CAMERON ON DEFENSIVE
Cameron, who worked in public relations before being elected, faced his stiffest questioning over his association with Coulson, 43. He was hired to bring a feel for what grass-roots electors wanted to hear from the wealthy Cameron and his privately-educated fellow Conservative leaders.
Very bad things had happened at the News of the World. He had resigned. I gave him a second chance, Cameron said of hiring Coulson in 2007. I wasn't given any specific sort of actionable information about Andy Coulson.
Critics pointed out that many British journalists doubted Coulson's assertions that he, as News of the World editor from 2003, had known nothing of the hacking of phones used by aides to Prince William -- for which the paper's royal correspondent Clive Goodman and a private detective were jailed in 2007.
I thought we had a prime minister today who showed he doesn't get it. He doesn't get it over BSkyB, said Miliband, who wants the bid blocked. He also doesn't get it on Andy Coulson ... He's got to come clean and he has got to apologize.
Alan Rusbridger, editor of the left-leaning Guardian which has campaigned to expose more of the scandal, told Reuters Cameron could be faulted on Coulson: I just wonder what vetting process was done. I think it shows extremely poor judgment.
Nonetheless, with probably nearly four years until a general election, the pain for Cameron may well be limited.
It will damage him, but it won't sink him, said Tim Bale, professor of politics at the University of Sussex. I think the Conservative Party will rally round him but he has been damaged and his judgment has been called into question.
Andrew Russell, senior lecturer in politics at Manchester University, said the normally confident Cameron looked awkward when questioned about Coulson: He seemed to have a slippage of authority, he seemed rather uncomfortable, he said, but adding it was not a Nixon and Watergate moment for his leadership.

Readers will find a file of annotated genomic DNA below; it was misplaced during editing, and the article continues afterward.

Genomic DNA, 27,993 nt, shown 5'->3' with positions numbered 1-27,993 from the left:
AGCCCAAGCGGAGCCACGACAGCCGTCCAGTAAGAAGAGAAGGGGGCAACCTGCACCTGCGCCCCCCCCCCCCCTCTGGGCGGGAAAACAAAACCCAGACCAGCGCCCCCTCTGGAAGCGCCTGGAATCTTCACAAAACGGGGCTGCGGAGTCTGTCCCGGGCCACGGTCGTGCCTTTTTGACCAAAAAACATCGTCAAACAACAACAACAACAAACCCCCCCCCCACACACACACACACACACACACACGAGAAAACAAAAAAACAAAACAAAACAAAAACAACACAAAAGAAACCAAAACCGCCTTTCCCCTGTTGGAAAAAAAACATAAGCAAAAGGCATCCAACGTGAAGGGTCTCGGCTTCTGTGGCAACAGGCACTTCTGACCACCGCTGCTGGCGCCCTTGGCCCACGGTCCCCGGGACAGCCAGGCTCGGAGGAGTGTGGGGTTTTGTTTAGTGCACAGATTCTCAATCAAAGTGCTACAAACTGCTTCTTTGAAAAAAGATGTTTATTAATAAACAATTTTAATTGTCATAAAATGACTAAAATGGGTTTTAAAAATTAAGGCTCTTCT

Miliband, and Cameron's Liberal Democrat deputy prime minister, Nick Clegg, offered broadly similar prescriptions for addressing what many Britons believe is a tabloid press out of control in its readiness to invade other people's privacy.
But media and civil liberties groups will resist efforts to impose regulation they believe would curb free speech or thwart scrutiny of corruption and hypocrisy.
Cameron said a system under which publishers supervise their own code of conduct must be tightened. He said an independent panel could start work within months -- much sooner than the public inquiry which must wait for the end of the police case -- and that it must be free to draft its own proposals.
While ensuring a free press, It should be ... independent of the press, so the public will know that newspapers will never again be solely responsible for policing themselves.
The police also face tough questions over why an initial investigation into phone hacking was closed after Goodman was jailed in 2007. Detectives are also now looking into payments, in the tens of thousands of pounds, by journalists to police.
A police source said Coulson was suspected of conspiring to intercept communications and also of corruption. His former colleague Goodman was re-arrested on Friday, police said, also to answer questions about alleged payments to police officers.
Cameron, trying to strike a balance between accepting his own share of responsibility and sharing out blame to his opponents said: It's no good ... just criticizing the police.
Because party leaders were so keen to win the support of newspapers ... we turned a blind eye to the need to sort this issue, get on top of the bad practices.
Emphasizing that he saw it as an issue of which Labour, in power with the endorsement of some of the Murdoch press for 13 years, should not make electoral capital, Cameron likened it to a recent scandal over parliamentary expenses, which tarnished the image of politicians across the party spectrum.
Several other journalists have been arrested in recent weeks as police pursue inquiries, much of them based on the files of the private investigator jailed with Goodman four years ago.
Police say the files contain some 4,000 names -- a revelation which vindicated complaints by celebrities and politicians who campaigned for police to reopen investigations in the face of apparent reluctance from senior officers and from Cameron and his Labour predecessors Tony Blair and Gordon Brown.
The scandal took on devastating proportions for Murdoch this week with the leak of an allegation that a News of the World investigator had, in 2002 when Brooks was editor, not only listened in to cellphone voicemails left for missing 13-year-old Milly Dowler but deleted some to make room for more.
The schoolgirl was found murdered six months later, but her killer was only convicted last month, ensuring public memories of the notorious case were still vivid and raw. ($1 = 0.622 British Pounds)
(Additional reporting by Keith Weir, Kate Holton, Mike Collett-White and Stefano Ambrogi; Writing by Alastair Macdonald; Editing by Jon Boyle)